Police now say one suspect linked to Quebec mosque attack
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Authorities who had earlier arrested two suspects linked to the Quebec City mosque shooting now say they have detained the second individual as a witness to the attack that left six people dead and injured eight.
Police, however, didn't say which one remains the suspect in the Sunday night shooting.
Quebec City Islamic Cultural Centre President Mohamed Yangui told the Associated Press in a telephone call late Sunday from the provincial capital that the shooting happened in the men's section of the mosque during evening prayers.
Quebec provincial police spokeswoman Christine Coulombe said early Monday that some of the wounded were gravely injured. She said the deceased were approximately 35 to 70 years of age. Thirty-nine people were unharmed. More than 50 were at the mosque at the time of the attack.
Tonight, Canadians grieve for those killed in a cowardly attack on a mosque in Quebec City. My thoughts are with victims & their families.— Justin Trudeau (@JustinTrudeau) January 30, 2017
One suspect was arrested at the scene and another in his car close to a bridge near d'Orleans, where he called 911 to say he wanted to cooperate with police. Police said they did not believe there were other suspects but were investigating. Police didn't give a possible motive.
Both Prime Minister Justin Trudeau and Quebec Premier Philippe Couillard characterised the attack as a terrorist act, which came amid heightened tensions worldwide over US President Donald Trump's travel ban on certain Muslim countries.
"We condemn this terrorist attack on Muslims in a centre of worship and refuge," Trudeau said in a statement. "It is heart-wrenching to see such senseless violence. Diversity is our strength, and religious tolerance is a value that we, as Canadians, hold dear.
"Muslim-Canadians are an important part of our national fabric, and these senseless acts have no place in our communities, cities and country," he said. "Canadian law enforcement agencies will protect the rights of all Canadians, and will make every effort to apprehend the perpetrators of this act and all acts of intolerance."
Quebec City police spokesman Constable Pierre Poirier said two suspects were arrested. Police said the mosque had been evacuated and things were under control.
Trudeau said on Twitter that he spoke to Quebec's premier and was being briefed by officials. The prime minister said the government had offered "any & all assistance needed".
Trudeau had earlier reacted to Trump's visa ban for people from certain Muslim-majority countries by tweeting Saturday: "To those fleeing persecution, terror & war, Canadians will welcome you, regardless of your faith. Diversity is our strength #WelcomeToCanada."
Trudeau also posted a picture of him greeting a Syrian child at Toronto's airport in late 2015. Trudeau oversaw the arrival of more than 39,000 Syrian refugees soon after he was elected.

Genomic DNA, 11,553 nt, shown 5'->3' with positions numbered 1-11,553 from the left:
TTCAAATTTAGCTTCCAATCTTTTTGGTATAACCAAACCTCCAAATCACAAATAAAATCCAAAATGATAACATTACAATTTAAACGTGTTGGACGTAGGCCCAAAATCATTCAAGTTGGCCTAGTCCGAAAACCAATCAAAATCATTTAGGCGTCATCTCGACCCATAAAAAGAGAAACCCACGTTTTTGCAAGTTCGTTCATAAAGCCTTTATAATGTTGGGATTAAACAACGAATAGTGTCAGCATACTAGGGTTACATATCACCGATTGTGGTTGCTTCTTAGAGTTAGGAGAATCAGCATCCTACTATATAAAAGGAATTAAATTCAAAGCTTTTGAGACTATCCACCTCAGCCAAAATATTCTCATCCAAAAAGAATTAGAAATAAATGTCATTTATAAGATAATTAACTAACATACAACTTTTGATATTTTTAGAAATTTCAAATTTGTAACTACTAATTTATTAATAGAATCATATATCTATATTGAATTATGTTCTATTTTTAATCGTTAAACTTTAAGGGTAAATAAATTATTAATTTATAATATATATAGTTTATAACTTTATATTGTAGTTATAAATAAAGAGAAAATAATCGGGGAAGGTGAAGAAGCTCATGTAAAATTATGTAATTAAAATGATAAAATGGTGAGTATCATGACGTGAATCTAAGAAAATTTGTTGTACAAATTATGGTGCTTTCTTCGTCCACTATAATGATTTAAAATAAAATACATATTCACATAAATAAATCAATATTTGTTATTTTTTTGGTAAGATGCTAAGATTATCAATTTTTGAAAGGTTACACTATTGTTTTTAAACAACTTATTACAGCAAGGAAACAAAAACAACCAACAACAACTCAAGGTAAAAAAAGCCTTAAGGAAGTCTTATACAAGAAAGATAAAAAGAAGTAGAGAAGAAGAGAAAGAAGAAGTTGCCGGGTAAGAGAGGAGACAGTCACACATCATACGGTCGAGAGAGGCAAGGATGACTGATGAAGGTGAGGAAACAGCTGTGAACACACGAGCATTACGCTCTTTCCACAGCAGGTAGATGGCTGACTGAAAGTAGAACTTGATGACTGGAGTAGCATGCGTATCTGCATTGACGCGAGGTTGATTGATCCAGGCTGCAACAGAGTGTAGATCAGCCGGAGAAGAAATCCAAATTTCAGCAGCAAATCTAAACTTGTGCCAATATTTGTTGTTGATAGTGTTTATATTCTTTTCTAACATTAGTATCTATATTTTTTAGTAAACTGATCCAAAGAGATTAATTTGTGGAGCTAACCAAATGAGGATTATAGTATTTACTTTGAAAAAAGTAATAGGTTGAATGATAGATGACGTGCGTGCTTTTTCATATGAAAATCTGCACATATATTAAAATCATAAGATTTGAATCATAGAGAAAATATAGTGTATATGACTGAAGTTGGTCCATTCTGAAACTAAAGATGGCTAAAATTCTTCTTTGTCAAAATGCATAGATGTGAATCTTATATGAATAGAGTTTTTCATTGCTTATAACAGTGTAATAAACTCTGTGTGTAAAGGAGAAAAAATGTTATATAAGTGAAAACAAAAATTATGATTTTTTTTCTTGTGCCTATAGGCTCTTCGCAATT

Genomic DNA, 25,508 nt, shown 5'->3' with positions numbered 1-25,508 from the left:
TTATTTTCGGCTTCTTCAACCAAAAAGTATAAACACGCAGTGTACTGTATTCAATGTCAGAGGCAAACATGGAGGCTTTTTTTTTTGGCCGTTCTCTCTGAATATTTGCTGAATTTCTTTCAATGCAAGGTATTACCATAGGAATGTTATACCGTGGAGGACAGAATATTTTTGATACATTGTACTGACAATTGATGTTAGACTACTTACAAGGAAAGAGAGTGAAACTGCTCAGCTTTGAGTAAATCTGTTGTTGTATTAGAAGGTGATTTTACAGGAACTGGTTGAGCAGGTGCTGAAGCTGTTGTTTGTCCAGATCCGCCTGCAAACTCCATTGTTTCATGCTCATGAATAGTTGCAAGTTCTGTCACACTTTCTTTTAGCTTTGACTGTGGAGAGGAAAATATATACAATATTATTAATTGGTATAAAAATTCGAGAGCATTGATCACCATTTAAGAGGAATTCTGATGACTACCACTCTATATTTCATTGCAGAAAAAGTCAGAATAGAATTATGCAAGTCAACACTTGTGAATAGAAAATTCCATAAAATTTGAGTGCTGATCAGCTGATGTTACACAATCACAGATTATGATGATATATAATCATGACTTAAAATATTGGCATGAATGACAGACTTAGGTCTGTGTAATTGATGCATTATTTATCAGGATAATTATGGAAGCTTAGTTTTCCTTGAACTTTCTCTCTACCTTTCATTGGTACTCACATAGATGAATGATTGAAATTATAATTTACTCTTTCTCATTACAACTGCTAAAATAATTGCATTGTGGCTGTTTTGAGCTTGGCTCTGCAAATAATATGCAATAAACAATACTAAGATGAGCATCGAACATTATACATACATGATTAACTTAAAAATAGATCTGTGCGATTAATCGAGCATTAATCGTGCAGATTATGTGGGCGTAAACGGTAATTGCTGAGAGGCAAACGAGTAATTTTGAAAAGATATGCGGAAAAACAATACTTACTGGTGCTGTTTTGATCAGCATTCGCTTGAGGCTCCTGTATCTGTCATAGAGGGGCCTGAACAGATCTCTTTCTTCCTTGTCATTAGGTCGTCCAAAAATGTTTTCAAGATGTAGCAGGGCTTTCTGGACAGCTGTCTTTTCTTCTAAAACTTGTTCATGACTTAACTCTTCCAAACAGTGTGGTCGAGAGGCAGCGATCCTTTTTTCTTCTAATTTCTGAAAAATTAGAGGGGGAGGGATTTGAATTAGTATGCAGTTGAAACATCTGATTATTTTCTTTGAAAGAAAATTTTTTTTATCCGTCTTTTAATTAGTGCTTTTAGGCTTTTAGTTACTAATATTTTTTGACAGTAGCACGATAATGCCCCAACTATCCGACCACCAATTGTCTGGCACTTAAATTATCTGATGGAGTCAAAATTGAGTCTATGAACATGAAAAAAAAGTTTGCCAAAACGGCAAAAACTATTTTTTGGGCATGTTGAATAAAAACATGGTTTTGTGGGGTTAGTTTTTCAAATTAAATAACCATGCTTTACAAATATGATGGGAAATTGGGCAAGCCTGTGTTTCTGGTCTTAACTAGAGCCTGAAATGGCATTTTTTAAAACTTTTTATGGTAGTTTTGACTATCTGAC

Couillard termed the Sunday mosque attack as "barbaric violence" and expressed solidarity with the victims' families.
The mayor of Gatineau, Quebec, near Canada's capital of Ottawa, said there would be increased police presence at mosques around his city following the attack.
The New York Police Department said it was stepping up patrols at mosques and other houses of worship in its city.
The NYPD issued a statement Sunday night saying Critical Response Command personnel had been "assigned to extended tour coverage" at certain mosques.
To my fellow New Yorkers who are Muslim: New York City will protect you. The NYPD will protect you. We will fight all hatred and bias.— Bill de Blasio (@NYCMayor) January 30, 2017
"NYPD is providing additional protection for mosques in the city. All New Yorkers should be vigilant. If you see something, say something," New York City Mayor Bill de Blasio said on Twitter.
"Our prayers tonight are with the people of Quebec City as they deal with a terrible attack on a mosque. We must stand together," Blasio said in another tweet.
Canadian Public Safety Minister Ralph Goodale said on Twitter Sunday that he was deeply saddened by the loss of life. His office said no motive had been confirmed.
In the summer of 2016 a pig's head was left on the doorstep of the Quebec Islamic Cultural Centre.
The incident occurred in the middle of Ramadan, when Muslims fast from dawn to sunset. Practising Muslims do not eat pork.
François Deschamps, an organiser of a refugee-support group in Quebec City, said the motive was unknown, but right-wing groups are very organised in Quebec City and distribute fliers at the university and plaster stickers around town.
Deschamps said he has personally received death threats after starting a refugee support group on Facebook and people have posted his address online.
"I'm not very surprised about the event," Deschamps said.
France’s President François Hollande in a statement Monday denounced the “odious” attack “in the strongest possible terms”.
(FRANCE 24 with AP, AFP)
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